This month Palgrave Macmillan is out with a new book, Critical Psychotherapy, Psychoanalysis and Counselling: Implications for Practice. It’s edited by Del Loewenthal, Professor of Counselling and Psychotherapy at the University of Roehampton in the UK. I’ve had the delight of meeting Del—on both sides of the pond. I have a chapter in the book, entitled “Relating to People as Revolutionaries,” and look forward to reading what my co-contributors have to say.
Here’s a summary of the book:
There is increasing concern about the growing state influences on the talking therapies. Critical Psychotherapy, Psychoanalysis and Counselling: Implications for Practice is a response to that concern. It is the first book to assess the use of the word ‘critical’ as a prefix for psychotherapy, psychoanalysis and counselling. It also contributes to an understanding of such issues as capital governance, power and social inequalities, and their influence on the provision of the talking therapies in our neoliberal society.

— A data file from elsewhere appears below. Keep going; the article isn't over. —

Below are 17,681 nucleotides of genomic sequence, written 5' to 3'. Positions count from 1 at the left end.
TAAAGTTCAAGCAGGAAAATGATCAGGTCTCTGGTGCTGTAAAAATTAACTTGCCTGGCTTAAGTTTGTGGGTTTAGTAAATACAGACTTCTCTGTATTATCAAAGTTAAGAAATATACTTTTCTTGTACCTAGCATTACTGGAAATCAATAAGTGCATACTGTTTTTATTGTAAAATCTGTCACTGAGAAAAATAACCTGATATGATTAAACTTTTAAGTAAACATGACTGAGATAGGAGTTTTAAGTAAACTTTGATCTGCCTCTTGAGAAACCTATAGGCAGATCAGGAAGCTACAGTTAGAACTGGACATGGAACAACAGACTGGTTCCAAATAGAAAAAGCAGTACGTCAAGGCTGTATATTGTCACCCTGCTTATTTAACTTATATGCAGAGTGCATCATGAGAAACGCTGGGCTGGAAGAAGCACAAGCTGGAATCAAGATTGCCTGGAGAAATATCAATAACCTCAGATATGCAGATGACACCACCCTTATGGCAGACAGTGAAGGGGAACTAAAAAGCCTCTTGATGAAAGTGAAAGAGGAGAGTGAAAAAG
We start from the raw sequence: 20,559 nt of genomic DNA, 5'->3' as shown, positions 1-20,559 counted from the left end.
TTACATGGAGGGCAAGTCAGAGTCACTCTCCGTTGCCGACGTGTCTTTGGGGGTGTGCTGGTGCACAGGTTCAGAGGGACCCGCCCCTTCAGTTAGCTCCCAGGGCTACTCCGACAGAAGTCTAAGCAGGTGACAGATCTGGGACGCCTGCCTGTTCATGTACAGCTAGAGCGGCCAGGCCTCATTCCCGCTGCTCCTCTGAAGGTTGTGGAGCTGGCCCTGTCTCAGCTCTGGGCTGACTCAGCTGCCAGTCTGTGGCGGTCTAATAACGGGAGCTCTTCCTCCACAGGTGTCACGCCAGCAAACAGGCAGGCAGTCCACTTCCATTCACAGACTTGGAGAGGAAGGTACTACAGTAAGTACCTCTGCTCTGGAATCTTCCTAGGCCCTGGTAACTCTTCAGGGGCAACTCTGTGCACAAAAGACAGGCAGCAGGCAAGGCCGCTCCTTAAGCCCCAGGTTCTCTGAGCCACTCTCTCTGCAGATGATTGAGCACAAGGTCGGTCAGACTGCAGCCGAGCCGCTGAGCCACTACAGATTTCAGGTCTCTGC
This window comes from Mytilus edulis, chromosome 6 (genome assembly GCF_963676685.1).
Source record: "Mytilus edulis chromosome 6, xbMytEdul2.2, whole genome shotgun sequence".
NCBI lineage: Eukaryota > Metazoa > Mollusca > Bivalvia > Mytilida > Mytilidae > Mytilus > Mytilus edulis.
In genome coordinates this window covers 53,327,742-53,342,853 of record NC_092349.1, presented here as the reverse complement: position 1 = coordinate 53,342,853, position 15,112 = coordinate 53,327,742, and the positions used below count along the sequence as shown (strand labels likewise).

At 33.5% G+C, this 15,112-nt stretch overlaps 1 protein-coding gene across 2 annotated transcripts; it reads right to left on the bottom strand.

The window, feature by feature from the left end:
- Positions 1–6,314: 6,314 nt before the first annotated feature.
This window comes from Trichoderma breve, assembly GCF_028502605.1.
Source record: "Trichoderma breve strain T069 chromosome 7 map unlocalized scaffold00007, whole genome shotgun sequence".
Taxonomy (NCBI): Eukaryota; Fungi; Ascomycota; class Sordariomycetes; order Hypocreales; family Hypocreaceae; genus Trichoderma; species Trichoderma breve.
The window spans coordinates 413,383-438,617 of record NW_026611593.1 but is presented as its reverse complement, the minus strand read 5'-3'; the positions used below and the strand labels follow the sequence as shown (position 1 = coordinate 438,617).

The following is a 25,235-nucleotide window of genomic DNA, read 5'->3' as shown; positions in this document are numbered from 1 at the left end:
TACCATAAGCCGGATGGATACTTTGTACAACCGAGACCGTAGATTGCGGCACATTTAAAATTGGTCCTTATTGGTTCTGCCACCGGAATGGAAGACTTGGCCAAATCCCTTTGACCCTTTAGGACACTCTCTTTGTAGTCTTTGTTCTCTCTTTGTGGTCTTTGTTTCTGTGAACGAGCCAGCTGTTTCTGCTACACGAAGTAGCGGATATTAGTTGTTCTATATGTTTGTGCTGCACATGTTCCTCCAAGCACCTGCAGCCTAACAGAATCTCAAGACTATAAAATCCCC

In this groundbreaking book, authors from Europe and North America are brought together to offer a background to critical movements in the mental health fields and to consider what psychotherapy, psychoanalysis and counselling can learn from them. The chapters look at what ‘critical’ means in terms of both theory and practice, from perspectives such as queer theory, feminism, Marxism and users of talking therapies, and explore implications for training and education in the talking therapies. This book will be of interest to practitioners and students in psychotherapy, psychoanalysis, counselling and counselling psychology as it is not only a welcome exploration of the way in which the state influences the talking therapies, but it also encourages critical thinking about both theory and practice.